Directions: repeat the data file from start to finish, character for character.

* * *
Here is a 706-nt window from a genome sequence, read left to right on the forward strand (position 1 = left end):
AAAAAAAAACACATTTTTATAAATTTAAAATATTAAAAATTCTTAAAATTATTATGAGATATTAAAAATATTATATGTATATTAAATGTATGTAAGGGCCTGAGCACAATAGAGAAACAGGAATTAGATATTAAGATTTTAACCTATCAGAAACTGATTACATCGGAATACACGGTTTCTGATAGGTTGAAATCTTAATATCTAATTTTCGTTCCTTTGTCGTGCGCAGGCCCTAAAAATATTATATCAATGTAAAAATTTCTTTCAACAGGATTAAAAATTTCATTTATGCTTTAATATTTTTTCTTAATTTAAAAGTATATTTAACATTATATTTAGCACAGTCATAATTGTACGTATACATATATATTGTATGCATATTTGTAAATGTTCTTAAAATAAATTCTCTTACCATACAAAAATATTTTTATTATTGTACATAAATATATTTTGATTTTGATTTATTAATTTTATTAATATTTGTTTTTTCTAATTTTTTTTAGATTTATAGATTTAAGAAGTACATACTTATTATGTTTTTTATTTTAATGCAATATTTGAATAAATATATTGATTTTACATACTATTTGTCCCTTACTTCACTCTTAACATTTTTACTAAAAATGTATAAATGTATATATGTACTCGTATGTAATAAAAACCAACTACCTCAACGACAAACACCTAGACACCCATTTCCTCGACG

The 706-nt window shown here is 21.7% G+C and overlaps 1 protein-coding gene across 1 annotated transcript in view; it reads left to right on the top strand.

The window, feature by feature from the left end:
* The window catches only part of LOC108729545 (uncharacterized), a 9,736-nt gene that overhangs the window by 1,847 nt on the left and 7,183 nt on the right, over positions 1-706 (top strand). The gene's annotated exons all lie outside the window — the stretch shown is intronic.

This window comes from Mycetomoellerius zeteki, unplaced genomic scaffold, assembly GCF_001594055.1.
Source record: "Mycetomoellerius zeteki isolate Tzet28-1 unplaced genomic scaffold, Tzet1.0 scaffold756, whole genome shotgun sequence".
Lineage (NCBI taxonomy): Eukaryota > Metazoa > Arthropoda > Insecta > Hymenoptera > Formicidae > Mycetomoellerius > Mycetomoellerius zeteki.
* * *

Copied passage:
Here is a 706-nt window from a genome sequence, read left to right on the forward strand (position 1 = left end):
AAAAAAAAACACATTTTTATAAATTTAAAATATTAAAAATTCTTAAAATTATTATGAGATATTAAAAATATTATATGTATATTAAATGTATGTAAGGGCCTGAGCACAATAGAGAAACAGGAATTAGATATTAAGATTTTAACCTATCAGAAACTGATTACATCGGAATACACGGTTTCTGATAGGTTGAAATCTTAATATCTAATTTTCGTTCCTTTGTCGTGCGCAGGCCCTAAAAATATTATATCAATGTAAAAATTTCTTTCAACAGGATTAAAAATTTCATTTATGCTTTAATATTTTTTCTTAATTTAAAAGTATATTTAACATTATATTTAGCACAGTCATAATTGTACGTATACATATATATTGTATGCATATTTGTAAATGTTCTTAAAATAAATTCTCTTACCATACAAAAATATTTTTATTATTGTACATAAATATATTTTGATTTTGATTTATTAATTTTATTAATATTTGTTTTTTCTAATTTTTTTTAGATTTATAGATTTAAGAAGTACATACTTATTATGTTTTTTATTTTAATGCAATATTTGAATAAATATATTGATTTTACATACTATTTGTCCCTTACTTCACTCTTAACATTTTTACTAAAAATGTATAAATGTATATATGTACTCGTATGTAATAAAAACCAACTACCTCAACGACAAACACCTAGACACCCATTTCCTCGACG

The 706-nt window shown here is 21.7% G+C and overlaps 1 protein-coding gene across 1 annotated transcript in view; it reads left to right on the top strand.

The window, feature by feature from the left end:
* The window catches only part of LOC108729545 (uncharacterized), a 9,736-nt gene that overhangs the window by 1,847 nt on the left and 7,183 nt on the right, over positions 1-706 (top strand). The gene's annotated exons all lie outside the window — the stretch shown is intronic.

This window comes from Mycetomoellerius zeteki, unplaced genomic scaffold, assembly GCF_001594055.1.
Source record: "Mycetomoellerius zeteki isolate Tzet28-1 unplaced genomic scaffold, Tzet1.0 scaffold756, whole genome shotgun sequence".
Lineage (NCBI taxonomy): Eukaryota > Metazoa > Arthropoda > Insecta > Hymenoptera > Formicidae > Mycetomoellerius > Mycetomoellerius zeteki.